KCSD studies the potential impact of two large residential developments on schools
By Steven Hoffman
Two major projects broke ground over the summer so Kennett Consolidated School District (KCSD) officials are analyzing the potential impact that these residential developments could have on the schools.
Board member Michael Finnegan, the chairman of the district’s Finance Committee, explained that the groundbreaking of Magnolia Place in Kennett Square Borough and Granite Ridge in Kennett Township prompted the district to conduct an analysis of how the projects will impact future enrollment by looking at the impact that similar projects have had in the past.
The plans for the Granite Ridge development include 112 income-restricted one- to three-bedroom apartments and Mark Tracy, the assistant to the superintendent for business administration, said that based on a similar development in New Garden Township, the longterm impact could be 55 or 60 additional students in the district. That's based on a student-per-occupancy ratio of .4-to-1, which is similar to the New Garden development.
The Magnolia Place property was previously undesignated in the district’s attendance maps for elementary schools. It was assigned to Bancroft Elementary. The Granite Ridge property is within the boundaries of Greenwood Elementary. There is a potential for overcrowding at Greenwood Elementary.
“Greenwood has the highest enrollment-to-capacity level,” Tracy explained, adding that the district wants to make sure that students are evenly distributed among the elementary schools based on their capacities.
Tracy said that the district has sufficient capacity among the elementary schools to accommodate enrollment growth.
“Overall, we are in excellent shape,” he said.
But the district may decide to adjust the boundaries for each school slightly as enrollment patterns shift.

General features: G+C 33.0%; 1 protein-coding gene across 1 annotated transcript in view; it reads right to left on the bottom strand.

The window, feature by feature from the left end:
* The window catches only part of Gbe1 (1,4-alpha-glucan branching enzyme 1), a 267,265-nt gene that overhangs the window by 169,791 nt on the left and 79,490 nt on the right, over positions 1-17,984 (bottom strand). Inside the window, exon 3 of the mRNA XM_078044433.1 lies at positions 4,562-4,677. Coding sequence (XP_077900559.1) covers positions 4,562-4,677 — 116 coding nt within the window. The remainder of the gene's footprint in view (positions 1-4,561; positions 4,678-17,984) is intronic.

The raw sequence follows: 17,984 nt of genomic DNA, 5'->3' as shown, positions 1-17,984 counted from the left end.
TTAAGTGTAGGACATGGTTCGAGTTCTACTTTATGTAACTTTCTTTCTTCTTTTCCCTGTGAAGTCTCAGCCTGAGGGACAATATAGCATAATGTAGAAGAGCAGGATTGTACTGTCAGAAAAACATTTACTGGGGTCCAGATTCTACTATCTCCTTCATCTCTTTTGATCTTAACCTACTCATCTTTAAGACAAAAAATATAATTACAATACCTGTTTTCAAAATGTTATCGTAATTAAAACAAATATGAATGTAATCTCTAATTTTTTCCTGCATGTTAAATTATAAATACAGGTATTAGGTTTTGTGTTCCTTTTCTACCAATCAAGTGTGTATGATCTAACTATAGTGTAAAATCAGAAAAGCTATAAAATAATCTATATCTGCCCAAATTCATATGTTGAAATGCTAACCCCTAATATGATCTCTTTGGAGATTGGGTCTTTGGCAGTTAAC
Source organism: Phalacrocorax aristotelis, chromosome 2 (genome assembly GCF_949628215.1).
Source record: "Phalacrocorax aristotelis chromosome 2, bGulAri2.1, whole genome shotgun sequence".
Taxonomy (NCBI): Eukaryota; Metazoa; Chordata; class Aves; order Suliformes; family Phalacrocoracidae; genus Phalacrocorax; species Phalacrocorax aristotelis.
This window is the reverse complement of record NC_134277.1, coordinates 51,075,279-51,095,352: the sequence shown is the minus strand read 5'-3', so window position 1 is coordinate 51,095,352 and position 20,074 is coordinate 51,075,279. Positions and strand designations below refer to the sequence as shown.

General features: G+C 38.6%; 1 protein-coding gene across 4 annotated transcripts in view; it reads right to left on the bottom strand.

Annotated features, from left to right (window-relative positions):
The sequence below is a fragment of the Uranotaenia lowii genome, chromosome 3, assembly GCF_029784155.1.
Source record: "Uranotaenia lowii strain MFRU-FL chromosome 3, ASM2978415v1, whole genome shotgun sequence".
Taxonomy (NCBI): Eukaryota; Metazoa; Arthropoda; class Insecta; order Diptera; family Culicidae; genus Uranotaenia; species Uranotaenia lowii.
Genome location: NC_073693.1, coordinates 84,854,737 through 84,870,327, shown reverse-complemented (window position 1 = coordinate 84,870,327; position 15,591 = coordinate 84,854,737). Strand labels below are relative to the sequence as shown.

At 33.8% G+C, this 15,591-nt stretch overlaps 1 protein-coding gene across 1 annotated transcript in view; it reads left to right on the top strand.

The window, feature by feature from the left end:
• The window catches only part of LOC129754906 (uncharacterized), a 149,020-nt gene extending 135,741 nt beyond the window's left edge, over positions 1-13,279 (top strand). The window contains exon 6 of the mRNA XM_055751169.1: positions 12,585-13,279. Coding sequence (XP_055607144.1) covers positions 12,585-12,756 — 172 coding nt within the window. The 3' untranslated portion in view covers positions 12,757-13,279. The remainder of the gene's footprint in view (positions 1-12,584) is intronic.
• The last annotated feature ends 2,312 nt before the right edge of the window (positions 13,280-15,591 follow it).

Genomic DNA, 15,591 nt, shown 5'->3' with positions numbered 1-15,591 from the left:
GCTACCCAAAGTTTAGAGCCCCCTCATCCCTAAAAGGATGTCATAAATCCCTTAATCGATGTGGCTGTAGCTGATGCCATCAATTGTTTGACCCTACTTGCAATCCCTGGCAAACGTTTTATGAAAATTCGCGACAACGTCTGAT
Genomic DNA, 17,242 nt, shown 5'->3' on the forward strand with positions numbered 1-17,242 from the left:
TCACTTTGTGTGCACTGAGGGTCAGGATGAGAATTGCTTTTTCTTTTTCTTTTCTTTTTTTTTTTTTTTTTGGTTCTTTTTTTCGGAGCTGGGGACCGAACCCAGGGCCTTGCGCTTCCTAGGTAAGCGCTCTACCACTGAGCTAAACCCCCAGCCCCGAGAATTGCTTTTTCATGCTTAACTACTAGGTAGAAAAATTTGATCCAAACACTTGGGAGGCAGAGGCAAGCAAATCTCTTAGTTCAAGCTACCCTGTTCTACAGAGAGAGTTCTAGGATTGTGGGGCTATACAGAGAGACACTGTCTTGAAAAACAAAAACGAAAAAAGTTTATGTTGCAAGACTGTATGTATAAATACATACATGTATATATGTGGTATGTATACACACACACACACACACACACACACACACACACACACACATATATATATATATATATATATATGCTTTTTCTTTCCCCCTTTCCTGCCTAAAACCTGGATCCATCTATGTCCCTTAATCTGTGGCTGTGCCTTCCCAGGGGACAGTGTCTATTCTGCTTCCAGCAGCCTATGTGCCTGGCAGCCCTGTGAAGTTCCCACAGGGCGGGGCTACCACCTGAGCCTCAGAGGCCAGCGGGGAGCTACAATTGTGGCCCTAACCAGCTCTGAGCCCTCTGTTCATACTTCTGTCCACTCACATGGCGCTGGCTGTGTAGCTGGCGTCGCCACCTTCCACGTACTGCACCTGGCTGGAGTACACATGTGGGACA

“We are in the initial stages of evaluating small modifications to the attendance maps to alleviate this potential problem,” explained Finnegan.
Finnegan also reported that in its first meeting of the new school year, the Finance Committee reviewed revenues and expenditures for the 2012-13 school year that concluded on June 30.
“Overall, we had a good year,” Finnegan said. He explained that the district was able to achieve significant savings through the self-insured health care program.
“With lower than usual medical, dental, and prescription claims last year, we were able to initiate an Internal Service Fund and seed it with $850,000,” he said. “This new fund will act as a stabilization fund to eliminate fluctuating claims risk in future years.”
The board will receive quarterly financial statements on the Internal Service Fund beginning this month.
The district was also able to transfer $1.3 million to the Capital Reserve Fund for future maintenance projects, and increased the General Operating Fund reserves by $666,000.
These positives were countered somewhat by some negative budget news, too. KCSD is still seeing a significant number of tax assessment appeals. If these appeals are approved by the county, the revenue to the school district from property taxes decreases.
“While the residential appeals are starting to slow down,” Finnegan said, “there are two large commercial properties in Kennett Township appealing. As it stands now, these two properties alone could cost us over $80,000 a year in additional lost revenues.”
Finnegan also explained that Tracy informed the Finance Committee that the district’s Act 1 Index for the 2014-15 school year will be set at $2.1 percent, which is slightly higher than last year. This is the maximum allowable tax increase that the district will be able to enact to balance next year’s budget without obtaining approval from voters via a referendum. The district could be eligible for exceptions that have been established by the state that would allow for a slightly higher increase than the Act 1 index.
Also at the Oct. 14 meeting, superintendent Dr. Barry Tomasetti handed out awards from the Pennsylvania School Boards Association to longtime board members for their service. Both Heather Schaen and Dr. George Drake have reached eight years of service. Schaen is seeking a third term on the board in the Nov. 5 general election, while Drake has decided not to run for a third term.
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